SEC Chief Accountant Blasts AICPA Private Company Resolution

Monday, November 7, 2011 Print Email

Securities and Exchange Commission chief accountant James Kroeker criticized the American Institute of CPAs’ resolution of disapproval against the Financial Accounting Foundation’s proposal to set up a Private Company Standards Improvement Council, calling it a “clear threat to the independence of the FAF.”

At Standard & Poor’s Accounting Hot Topics Conference in New York on Monday, Kroeker called the resolution “egregious.” In the resolution, the AICPA gave its board the option to set up its own board or committee for setting private company accounting standards if the FAF proposal is not significantly modified to exclude the Financial Accounting Standards Board from authority over private company standards (see AICPA Issues Ultimatum on Private Company Accounting Standards).

Kroeker spoke on a panel alongside FASB chair Leslie Seidman, whose board would retain the authority under the FAF proposal to ratify any changes to accounting standards for private companies recommended by the new council.

“It’s important that the FASB hear from every perspective, both public and private companies,” said Kroeker. “I don’t think there needs to be two different frameworks for public and private companies,” he added.

Seidman said the FAF proposal would keep standard-setting “under one roof” so FASB would have the ability to ratify any changes that the new council would propose and vote to approve. “At the heart of the matter is complexity,” she said. She pointed out that many of the comments that FASB receives on standards such as for revenue recognition are about complexity issues faced by both public and private companies.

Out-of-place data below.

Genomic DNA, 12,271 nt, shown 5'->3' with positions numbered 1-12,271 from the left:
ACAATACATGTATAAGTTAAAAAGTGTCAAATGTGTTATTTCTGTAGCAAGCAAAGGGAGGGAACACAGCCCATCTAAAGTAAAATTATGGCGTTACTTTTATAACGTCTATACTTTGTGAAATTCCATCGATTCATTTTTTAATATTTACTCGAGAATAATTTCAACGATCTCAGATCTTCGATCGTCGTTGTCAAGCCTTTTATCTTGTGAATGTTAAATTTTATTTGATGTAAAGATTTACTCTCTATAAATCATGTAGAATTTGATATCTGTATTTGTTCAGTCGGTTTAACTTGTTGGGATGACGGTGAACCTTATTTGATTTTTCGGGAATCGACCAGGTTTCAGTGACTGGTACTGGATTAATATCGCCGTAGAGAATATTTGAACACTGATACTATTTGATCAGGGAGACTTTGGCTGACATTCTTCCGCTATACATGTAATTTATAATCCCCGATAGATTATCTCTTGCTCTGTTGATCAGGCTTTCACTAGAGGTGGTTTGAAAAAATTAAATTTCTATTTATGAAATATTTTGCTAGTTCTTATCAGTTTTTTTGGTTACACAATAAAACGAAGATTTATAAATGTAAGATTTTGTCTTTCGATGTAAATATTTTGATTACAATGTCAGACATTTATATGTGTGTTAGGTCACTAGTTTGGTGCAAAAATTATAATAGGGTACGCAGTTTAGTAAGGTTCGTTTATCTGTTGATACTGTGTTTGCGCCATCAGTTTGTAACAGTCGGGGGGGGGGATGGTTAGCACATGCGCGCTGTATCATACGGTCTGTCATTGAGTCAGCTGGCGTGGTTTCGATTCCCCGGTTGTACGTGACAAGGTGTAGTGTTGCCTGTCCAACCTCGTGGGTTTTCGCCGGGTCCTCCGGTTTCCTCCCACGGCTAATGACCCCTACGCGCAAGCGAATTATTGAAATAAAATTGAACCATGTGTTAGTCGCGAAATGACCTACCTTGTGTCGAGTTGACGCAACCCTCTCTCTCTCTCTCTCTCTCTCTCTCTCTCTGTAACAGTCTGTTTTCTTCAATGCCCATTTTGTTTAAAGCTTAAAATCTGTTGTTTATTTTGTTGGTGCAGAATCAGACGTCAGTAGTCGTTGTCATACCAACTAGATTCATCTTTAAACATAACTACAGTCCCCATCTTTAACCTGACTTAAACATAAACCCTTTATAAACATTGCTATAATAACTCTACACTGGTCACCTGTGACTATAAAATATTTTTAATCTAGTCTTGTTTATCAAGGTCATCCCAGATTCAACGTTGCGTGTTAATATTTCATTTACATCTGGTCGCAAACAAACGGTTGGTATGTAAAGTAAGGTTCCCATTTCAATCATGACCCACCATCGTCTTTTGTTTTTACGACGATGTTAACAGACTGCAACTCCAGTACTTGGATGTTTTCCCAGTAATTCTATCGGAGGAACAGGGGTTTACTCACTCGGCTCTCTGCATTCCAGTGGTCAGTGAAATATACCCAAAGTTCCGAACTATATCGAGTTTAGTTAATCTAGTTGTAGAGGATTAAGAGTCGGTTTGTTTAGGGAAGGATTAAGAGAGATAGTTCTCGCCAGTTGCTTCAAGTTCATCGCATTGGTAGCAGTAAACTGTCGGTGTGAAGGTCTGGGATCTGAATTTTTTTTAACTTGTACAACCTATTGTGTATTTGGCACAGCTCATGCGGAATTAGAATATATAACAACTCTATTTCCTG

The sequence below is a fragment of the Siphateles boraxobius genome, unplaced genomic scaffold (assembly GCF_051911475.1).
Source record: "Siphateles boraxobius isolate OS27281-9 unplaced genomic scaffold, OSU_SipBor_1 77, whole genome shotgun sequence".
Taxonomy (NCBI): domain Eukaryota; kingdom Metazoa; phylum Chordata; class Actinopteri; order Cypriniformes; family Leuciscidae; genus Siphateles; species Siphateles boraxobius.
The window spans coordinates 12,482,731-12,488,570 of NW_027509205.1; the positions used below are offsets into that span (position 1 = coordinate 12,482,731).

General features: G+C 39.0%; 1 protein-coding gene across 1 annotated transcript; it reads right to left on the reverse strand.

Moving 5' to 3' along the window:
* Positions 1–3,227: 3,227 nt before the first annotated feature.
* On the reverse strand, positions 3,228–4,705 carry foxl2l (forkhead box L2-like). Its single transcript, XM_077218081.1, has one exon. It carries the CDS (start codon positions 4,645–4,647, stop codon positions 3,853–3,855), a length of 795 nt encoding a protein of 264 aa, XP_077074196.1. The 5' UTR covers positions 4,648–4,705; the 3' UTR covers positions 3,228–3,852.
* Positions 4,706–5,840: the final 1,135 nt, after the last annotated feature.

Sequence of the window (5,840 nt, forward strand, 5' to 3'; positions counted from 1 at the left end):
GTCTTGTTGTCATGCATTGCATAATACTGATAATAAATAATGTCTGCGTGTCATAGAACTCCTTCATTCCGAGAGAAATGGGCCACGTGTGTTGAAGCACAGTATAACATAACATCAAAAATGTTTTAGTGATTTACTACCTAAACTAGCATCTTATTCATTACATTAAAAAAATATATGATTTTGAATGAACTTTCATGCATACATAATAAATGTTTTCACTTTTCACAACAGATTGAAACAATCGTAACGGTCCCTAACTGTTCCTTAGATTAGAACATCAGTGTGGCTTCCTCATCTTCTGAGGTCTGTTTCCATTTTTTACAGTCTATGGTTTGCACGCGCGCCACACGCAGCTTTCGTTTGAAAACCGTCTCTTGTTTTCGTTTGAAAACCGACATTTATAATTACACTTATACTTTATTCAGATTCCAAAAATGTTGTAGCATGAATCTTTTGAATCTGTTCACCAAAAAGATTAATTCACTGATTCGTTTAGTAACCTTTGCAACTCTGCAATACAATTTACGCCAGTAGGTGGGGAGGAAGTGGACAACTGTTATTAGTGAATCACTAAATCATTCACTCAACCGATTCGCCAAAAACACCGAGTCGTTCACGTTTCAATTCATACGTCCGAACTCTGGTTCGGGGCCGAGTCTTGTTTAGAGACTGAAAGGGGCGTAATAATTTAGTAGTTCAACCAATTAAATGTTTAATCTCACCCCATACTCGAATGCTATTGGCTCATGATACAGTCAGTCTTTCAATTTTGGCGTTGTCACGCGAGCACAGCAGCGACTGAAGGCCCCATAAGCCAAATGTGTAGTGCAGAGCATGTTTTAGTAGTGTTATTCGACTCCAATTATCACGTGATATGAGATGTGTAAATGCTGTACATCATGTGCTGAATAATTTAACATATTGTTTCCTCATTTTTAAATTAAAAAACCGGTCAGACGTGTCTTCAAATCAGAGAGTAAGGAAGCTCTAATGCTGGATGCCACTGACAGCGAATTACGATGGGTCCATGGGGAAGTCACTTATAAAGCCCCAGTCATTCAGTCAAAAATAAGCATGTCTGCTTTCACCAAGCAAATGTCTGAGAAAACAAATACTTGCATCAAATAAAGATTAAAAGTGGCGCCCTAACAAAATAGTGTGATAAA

Patrick Finnegan, a member of the International Accounting Standards Board, also indicated his support for FASB retaining a role in setting private company standards. “I would argue for a single standard-setter in this arena,” he said.

The panelists also discussed the status of the convergence efforts between U.S. GAAP and International Financial Reporting Standards. Kroeker declined to say whether the SEC commissioners would issue their eagerly anticipated decision by the end of the year on whether or not to incorporate IFRS into the U.S. financial reporting system. However, he noted that when the SEC said last year that it would issue its decision in 2011, there were expectations of much more progress with convergence. He acknowledged that the decision to focus on a few key projects had been helpful, but he also believes they need to agree on how to adopt a common approach in other areas such as hedge accounting. He pressed FASB to work on the hedge accounting issue in particular, which involves accounting for derivatives.

“It makes it difficult to figure out how we move forward without a converged solution,” he said.

However, he seemed to favor the endorsement approach toward convergence, also known as “condorsement,” in which converged standards are endorsed one at a time into U.S. GAAP rather than having IFRS adopted wholesale.

“U.S. GAAP has served us well for decades,” he noted.

Seidman noted that she has been working with the IASB on the convergence effort, and said that IASB chairman Hans Hoogervorst recently indicated some willingness to re-open the IFRS 9 standards on financial instruments to resolve lingering differences over how marketable securities should be valued.

One of the main issues to be settled is the impairment of financial instruments and loans. “It goes without saying that the impairment project is number one among financial regulatory agencies,” said Steve Merriett, assistant director and chief accountant of the Federal Reserve Board.

He noted that the Federal Reserve is trying to do more forward-looking analysis by leveraging the research done by the Financial Stability Oversight Council, which was established last year under the Dodd-Frank financial reform legislation.

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